I find the Psalms to be some of the most therapeutic of all the books in the Bible. Exactly what I need during bad times as well as good times.

  2. Deb Haggerty says:

    Great blog post. Right on the money.

  3. Linda Harris says:

    I love this, Lori! I love the Psalms and take even the tough parts along with the comforting parts. (Now the prophets are another story!) As for parents, I’m glad that mine are with Jesus now and didn’t have to live through this time of pandemic. They were born just after the Spanish flu, and had to live through the Depression. I’m not sure how well they would have done if they were still here.

    • As much as I miss my Dad, I’m forever grateful that his passing occurred LAST March and not this one. He is safely in the arms of Jesus and we didn’t have to endure the complications of grieving loved ones during this pandemic. My prayers are with all who do.

  4. Linda Greene says:

    Thank you for your transparency, Lori. Great post!

  5. Anonymous says:

    Being a person that is able to validate others that are struggling emotionally, and yet maintain a firm grasp on biblical truth at the same time, is a rare individual indeed.
    How wonderful that the Psalms aren’t so hard to find.
    How tragic that mature people are!

  6. Anonymous says:

    I am still following you up here in Alaska and as always, getting inspired. This most interesting time in our lives is proving, to me , to be a time of great introspection and spiritual growth. The Psalms have never been so personal to me as they are in these times.

    I find the majority of my prayers to be lifting up my grand babies. That they are raised to have a sturdy foundation built on scriptural principals so that; if they find themselves to be in Daniel-like situations , they will not only survive but be unmistakable in their commitment to honor Christ… no matter what the cost.

    Love and Grace to you, in Christ our Lord,

  7. Jane Jernoske says:

    You expressed what I am feeling! I draw strength from your source of David and the Psalms!

  8. Deb Kreyssig says:

    Thanks Lori! There is a theme going on in my Bible studies this morning and it’s our need for each other. Let us not be afraid to reach out if we need comfort or help. Let as also be a safe place for others to come to. When they do, may we bring them to the source of all comfort and healing, Jesus Christ!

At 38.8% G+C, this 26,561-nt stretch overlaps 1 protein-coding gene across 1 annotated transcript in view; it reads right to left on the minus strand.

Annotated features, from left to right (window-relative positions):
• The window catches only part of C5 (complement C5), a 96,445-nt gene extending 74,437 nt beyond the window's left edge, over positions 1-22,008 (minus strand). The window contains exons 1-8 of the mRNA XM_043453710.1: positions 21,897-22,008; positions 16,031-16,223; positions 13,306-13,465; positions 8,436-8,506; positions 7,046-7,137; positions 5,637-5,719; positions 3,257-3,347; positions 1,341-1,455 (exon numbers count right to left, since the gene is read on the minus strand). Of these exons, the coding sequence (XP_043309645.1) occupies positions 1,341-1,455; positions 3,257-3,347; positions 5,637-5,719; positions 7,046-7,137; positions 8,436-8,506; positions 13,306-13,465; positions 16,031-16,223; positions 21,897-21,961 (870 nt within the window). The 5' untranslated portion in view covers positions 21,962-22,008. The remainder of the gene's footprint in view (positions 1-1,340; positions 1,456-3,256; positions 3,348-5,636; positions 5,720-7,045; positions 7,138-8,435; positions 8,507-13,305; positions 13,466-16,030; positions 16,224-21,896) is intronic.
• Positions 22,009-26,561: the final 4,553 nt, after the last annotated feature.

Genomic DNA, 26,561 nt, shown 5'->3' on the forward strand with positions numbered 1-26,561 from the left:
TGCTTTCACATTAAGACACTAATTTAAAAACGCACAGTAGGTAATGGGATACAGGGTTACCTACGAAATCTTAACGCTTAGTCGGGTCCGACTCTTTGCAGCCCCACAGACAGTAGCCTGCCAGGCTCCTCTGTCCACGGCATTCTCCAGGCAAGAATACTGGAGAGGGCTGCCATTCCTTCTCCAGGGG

Two are better than one, because they have a good return for their labor: If either of them falls down, one can help the other up. But pity anyone who falls and has no one to help them up. Also, if two lie down together, they will keep warm. But how can one keep warm alone? Though one may be overpowered, two can defend themselves. A cord of three strands is not quickly broken.
    Ecclesiastes 4:9‭-‬12 NIV

  9. Sandi says:

    Thanks, needed to hear this one today! Refreshing! Go slow dance with your quarantine mate for me and seize the day. My husband of 46 years and I used to dance in our grocery aisles (they played oldies all the time) – before cancer sent him home to glory in June of 18. Blessings to you Lori!

  10. Sherry Kaiser says:

    Lori, this is outstanding. Thanks again for another thought-inspiring, God-honoring piece.

  11. Sherry Carter says:

    I love this, Lori! Many years ago, my family endured a viscous attack. I was so hurt and angry, I didn’t know if I could survive. Then I found Psalms. I went through and found verses where the writer asked God to destroy his enemies and I read them out loud to God.

    God slowly moved me to more calming, healing prayers, but that experience taught me that scripture allows us to express our deepest needs without fear. God drew near to me, even in my anger.

  12. Sarah Chapman says:

    Hi Lori,
    I am on your e-mail list & appreciate much of what you write. I do hope you will take this gentle (hopefully) criticism about some of what you say. Sometimes I “feel” the need for a bit more spiritual depth & reflection…along with Bible readings. I wager you’re familiar with Joyce Rupp, a Christian woman who writes newsletters & books that have been very helpful to me in the present & past. But I shall leave no valuable source unturned…& you are one of those faithful, educated resources. Thank you!

  13. Beth Saadati says:

    Thanks for writing this, Lori. It was good to read. Agreed that believers desperately need safe people and safe places where it’s okay to not be okay. It’s only when we can be broken and real that we can hope to gradually heal. You stated this perfectly; I can definitely relate to your third-paragraph vulnerability. Also, the ending tags made me smile. Again, thanks.

  14. Maggie Rowe says:

    Lori, you had me at that first line. I’m not always okay these days either, but my mantra is “Do your best and commit the rest.” The Psalms have been my lifeline during very turbulent times in the past – one of which lasted a full decade. I had promised myself that I’d check into a mental institution when that was over but somehow it never was and I never did.

    I so appreciate your writing – raw, honest, full of truth and wisdom.